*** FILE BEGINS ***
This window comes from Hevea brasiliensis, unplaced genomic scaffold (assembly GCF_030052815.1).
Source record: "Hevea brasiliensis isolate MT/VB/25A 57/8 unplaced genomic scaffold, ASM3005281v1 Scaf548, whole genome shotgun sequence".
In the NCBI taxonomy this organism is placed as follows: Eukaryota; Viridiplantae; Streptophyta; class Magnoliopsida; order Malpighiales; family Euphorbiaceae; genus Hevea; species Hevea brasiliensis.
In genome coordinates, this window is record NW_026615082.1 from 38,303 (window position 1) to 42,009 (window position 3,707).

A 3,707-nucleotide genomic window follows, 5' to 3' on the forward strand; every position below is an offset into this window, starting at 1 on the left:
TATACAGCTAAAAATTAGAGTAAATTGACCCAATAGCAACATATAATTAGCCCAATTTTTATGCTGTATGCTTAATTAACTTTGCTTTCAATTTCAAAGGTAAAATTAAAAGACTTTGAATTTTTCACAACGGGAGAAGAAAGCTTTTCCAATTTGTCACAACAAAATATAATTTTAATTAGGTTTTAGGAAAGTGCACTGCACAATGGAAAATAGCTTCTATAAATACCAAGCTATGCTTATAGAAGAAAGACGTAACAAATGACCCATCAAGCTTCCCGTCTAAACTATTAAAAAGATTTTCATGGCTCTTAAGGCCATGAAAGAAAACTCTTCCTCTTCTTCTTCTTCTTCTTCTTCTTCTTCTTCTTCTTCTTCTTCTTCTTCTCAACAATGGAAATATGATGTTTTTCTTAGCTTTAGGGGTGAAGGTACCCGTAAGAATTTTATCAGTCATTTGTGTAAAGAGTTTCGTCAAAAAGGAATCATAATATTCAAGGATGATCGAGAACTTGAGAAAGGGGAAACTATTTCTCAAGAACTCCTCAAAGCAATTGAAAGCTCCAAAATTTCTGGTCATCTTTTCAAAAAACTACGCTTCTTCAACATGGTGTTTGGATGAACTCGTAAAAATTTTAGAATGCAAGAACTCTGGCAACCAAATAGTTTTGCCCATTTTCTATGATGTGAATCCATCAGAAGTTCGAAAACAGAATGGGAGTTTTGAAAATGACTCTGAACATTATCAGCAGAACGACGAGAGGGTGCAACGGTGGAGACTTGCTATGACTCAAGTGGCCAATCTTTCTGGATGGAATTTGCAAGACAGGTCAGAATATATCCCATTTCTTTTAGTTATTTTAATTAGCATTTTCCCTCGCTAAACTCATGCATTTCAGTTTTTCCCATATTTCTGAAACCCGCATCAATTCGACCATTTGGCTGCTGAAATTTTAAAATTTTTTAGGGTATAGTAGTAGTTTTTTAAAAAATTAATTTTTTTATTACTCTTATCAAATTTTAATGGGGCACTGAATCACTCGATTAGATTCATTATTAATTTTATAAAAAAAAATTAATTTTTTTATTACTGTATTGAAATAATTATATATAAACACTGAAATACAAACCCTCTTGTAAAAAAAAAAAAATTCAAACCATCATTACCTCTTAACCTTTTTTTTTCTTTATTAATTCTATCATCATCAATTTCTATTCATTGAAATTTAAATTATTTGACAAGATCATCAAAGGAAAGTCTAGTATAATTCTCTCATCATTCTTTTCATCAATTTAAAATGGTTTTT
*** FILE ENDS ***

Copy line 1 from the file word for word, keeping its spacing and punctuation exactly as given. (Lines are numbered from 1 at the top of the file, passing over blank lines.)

This window comes from Hevea brasiliensis, unplaced genomic scaffold (assembly GCF_030052815.1).